"George Gently: Series 2," a first-rate television series of British mysteries/police procedurals debuted in the United Kingdom on BBC1 in May 2009. It has never been broadcast in the United States. The series is set in Northeast Britain, Geordie country, amid the upheavals and excesses of 1960's Britain. It stars respected, award-winning actor Martin Shaw (Judge John Deed : Pilot & Complete BBC Series 1  [DVD
]), as Commander George Gently, and is based on the popular long-running series of detective novels by Alan Hunter. The entertainment comes in a boxed four DVD set that includes four feature-length episodes, running approximately 88 minutes each, for a total of 356 min.; a text interview with, and biography of its star, Martin Shaw; and, thank goodness, subtitles, as Geordie-speak falls hard upon American ears, and perhaps presents some British ears with difficulty. The episodes can stand alone, but you are missing some of the flavor if you haven't seen the first series.
Gently is an inconveniently incorruptible top cop, disliked almost as much by his colleagues as by criminal elements, and, therefore, bounced from Scotland Yard to Northumbria. There he finds an unexpected ally in ambitious young Sergeant John Bacchus, an overeager, opinionated young man who tends to play fast and loose with police procedures, a part played by Lee Ingleby (Nicholas Nickleby [DVD] [2003
]). Guest stars include Tim McInnerney (Blackadder - The Complete Collection [DVD
]); Nicholas Jones (Kavanagh Q.C. - The Complete Collection - Series 1 To 5 [DVD] [1995
]); Mark Williams (the Harry Potter series), and Andrew Lee Potts (Primeval : Series 1 [DVD] [2007
The well-written, stylishly directed, absorbing mysteries unfold against a beautiful backdrop we're meant to think is rural Britain, though as the series was partly financed by the Irish Film Board, I wonder if we aren't looking at beautiful rural Ireland. No matter, the entertainment does have lovely backdrops, and is nicely filmed. The BBC has clearly thrown money at the screen - there are excellent supporting casts, extras aplenty, and the characters' clothing and cars are appropriate to the era, when Britain was beginning shake off its post-war deprivation and depression, and London was beginning to swing a bit.
The mysteries are:
"Gently with the Innocents." When local real estate developer Cora Davidson shows up at a newly-purchased property slated for demolition, she finds the unhappy seller butchered in his backyard. Suspicion falls on a mute gardener. A strong, and emotionally involving production.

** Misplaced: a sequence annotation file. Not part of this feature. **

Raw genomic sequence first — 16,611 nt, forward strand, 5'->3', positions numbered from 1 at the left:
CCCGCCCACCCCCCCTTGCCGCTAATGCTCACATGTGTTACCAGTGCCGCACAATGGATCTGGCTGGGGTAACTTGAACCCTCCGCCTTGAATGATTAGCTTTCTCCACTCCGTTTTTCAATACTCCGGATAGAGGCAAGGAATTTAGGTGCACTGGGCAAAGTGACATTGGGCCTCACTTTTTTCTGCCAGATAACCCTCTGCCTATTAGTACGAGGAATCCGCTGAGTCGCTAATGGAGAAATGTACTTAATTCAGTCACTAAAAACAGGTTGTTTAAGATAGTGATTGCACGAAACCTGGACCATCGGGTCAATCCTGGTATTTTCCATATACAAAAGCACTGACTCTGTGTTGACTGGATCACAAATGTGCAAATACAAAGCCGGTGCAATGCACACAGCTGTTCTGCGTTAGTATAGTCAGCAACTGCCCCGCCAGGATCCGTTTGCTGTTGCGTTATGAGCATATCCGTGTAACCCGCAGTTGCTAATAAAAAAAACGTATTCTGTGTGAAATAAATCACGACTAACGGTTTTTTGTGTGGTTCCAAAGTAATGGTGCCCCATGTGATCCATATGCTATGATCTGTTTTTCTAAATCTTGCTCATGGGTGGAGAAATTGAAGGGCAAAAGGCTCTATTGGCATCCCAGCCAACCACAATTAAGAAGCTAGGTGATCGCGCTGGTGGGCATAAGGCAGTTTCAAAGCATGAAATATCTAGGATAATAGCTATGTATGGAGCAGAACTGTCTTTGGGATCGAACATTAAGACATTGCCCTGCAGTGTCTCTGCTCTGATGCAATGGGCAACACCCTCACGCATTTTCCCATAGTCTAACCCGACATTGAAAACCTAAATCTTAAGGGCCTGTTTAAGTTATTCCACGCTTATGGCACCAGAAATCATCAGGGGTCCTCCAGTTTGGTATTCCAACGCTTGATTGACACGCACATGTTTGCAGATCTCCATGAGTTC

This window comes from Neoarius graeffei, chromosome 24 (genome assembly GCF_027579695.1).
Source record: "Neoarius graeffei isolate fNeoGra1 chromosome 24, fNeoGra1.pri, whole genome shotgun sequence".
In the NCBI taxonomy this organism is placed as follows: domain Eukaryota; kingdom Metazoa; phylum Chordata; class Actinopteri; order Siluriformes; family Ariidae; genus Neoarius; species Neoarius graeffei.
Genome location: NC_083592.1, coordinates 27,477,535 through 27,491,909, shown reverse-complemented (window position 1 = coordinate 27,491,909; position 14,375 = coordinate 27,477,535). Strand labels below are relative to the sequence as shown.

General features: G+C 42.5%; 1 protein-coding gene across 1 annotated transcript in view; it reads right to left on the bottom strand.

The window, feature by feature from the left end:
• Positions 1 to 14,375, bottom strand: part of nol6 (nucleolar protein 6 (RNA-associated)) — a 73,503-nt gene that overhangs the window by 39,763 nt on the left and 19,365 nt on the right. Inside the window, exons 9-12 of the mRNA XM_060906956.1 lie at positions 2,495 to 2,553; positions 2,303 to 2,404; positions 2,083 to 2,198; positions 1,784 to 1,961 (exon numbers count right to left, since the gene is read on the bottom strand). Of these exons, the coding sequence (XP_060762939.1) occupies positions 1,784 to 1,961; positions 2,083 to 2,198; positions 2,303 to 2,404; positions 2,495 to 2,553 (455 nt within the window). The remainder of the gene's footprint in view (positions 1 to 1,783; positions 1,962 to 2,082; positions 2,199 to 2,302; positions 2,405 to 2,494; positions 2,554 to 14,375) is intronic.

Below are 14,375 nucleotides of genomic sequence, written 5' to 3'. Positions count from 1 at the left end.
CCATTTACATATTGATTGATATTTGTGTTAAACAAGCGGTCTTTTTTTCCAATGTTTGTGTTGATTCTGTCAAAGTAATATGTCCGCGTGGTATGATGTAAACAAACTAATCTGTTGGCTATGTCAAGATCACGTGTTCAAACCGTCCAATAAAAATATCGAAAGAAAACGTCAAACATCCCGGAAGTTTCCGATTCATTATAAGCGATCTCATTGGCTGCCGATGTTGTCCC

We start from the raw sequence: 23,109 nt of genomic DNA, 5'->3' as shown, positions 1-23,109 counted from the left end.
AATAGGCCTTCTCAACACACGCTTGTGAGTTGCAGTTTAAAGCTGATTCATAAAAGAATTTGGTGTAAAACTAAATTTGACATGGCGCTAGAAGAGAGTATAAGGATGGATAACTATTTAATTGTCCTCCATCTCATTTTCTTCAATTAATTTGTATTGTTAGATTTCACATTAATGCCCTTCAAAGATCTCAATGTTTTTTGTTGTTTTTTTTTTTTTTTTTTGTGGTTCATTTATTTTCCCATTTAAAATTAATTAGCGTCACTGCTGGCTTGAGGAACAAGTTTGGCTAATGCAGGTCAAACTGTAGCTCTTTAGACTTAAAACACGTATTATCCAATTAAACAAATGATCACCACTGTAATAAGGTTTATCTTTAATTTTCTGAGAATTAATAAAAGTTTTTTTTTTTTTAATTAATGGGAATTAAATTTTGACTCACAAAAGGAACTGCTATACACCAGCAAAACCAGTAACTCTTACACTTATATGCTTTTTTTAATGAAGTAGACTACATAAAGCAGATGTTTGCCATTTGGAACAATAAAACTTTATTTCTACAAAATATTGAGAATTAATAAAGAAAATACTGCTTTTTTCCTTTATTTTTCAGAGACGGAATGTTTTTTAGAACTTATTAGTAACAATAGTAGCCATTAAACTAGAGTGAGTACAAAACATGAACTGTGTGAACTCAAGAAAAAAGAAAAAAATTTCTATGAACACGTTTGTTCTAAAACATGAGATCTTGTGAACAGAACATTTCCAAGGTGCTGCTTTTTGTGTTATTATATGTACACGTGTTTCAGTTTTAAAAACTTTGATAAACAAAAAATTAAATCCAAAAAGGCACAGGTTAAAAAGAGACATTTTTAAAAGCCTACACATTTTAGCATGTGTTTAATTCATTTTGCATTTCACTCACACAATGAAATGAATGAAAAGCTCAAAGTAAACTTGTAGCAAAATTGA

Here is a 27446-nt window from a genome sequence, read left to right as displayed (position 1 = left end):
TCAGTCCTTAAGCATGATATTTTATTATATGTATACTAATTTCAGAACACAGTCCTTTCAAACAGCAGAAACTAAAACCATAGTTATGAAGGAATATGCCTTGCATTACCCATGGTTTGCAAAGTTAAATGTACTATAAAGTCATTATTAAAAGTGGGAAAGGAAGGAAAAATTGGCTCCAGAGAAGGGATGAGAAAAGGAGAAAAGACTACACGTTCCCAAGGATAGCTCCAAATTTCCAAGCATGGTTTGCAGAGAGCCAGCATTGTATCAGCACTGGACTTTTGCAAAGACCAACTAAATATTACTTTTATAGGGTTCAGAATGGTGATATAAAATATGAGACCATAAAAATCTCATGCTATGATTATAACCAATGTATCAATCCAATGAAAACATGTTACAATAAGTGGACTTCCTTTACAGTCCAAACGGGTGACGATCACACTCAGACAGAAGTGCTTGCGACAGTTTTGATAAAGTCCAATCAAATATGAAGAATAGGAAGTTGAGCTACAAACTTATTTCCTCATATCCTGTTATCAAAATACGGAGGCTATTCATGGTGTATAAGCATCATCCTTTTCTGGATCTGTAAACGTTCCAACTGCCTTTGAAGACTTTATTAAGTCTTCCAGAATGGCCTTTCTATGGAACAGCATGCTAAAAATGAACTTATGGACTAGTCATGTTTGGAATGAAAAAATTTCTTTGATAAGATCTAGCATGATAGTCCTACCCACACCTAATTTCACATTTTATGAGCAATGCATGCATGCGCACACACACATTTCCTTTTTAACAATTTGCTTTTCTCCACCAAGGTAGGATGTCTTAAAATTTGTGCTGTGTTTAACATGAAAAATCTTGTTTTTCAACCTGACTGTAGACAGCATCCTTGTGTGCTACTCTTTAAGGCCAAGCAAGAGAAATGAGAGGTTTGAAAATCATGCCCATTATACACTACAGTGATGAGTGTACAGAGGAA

"Gently in the Night." A pretty young woman clothed and shod a la mod, in go-go boots, turns up murdered, laid out on the altar of a Newcastle church. Investigation reveals she worked at Rake's, a Playboy Club clone that is drawing unwanted attention from religious protesters. Another strong, emotionally involving production.
"Gently in the Blood." Another lovely young woman found murdered, shortly after giving birth to a child that starts questions; the theft of expired U.K. passports; potentially violent ethnic hatreds in a seaside town; the victim's boyfriend involved with a gang of Arab toughs. This powerful episode actually reduced me to tears, a rare happening for a mystery series.
"Gently Through the Mill." Patrick Fuller, mill manager, found hanged from the rafters of his workplace. Suicide or murder? Investigation uncovers adultery, embezzlement, corruption, further deaths.
These are substantial, complex plots, driven by vivid characters, and strong women, and I found them quite gripping. Shaw plays the title character as a man of gravitas, and an insightful detective. I found the 60's setting more recognizable in this second series than the first: Bacchus has a Beatles haircut, and the girls wear white go-go boots; I suppose what we think of as the 60's didn't really get smoking until 1964. Of course, the quality of the film still makes obvious that this is a contemporary work: we need to see brief scenes of people smoking where they ought not to today, or of capital punishment (several of those) or hear prices quoted in the old money, pounds, shillings and pence to be occasionally reminded of the historic setting.
Initially, I'd wondered how much of the Swinging Sixties actually went north, until the setting of the second episode, in a Playboy-club like venue in Newcastle, reminded me that two of the greatest British films noir of the twentieth century were set in contemporaneous Newcastle, and they sure serve to illuminate the contemporary vices. You've got Get Carter  [DVD
], apparently based on a true life case, starring Michael Caine, who's always played a great gangster, with a stellar supporting cast behind him. And then there's Stormy Monday [DVD
], that was apparently filmed in Newcastle as an homage to "Get Carter;" it starred Sean Bean, Tommy Lee Jones, and Melanie Griffith. So we can rest assured; the once-quiet northeast corner of England, far from London, got to experience the social, sexual, and political changes that characterized the 1960s as we knew them.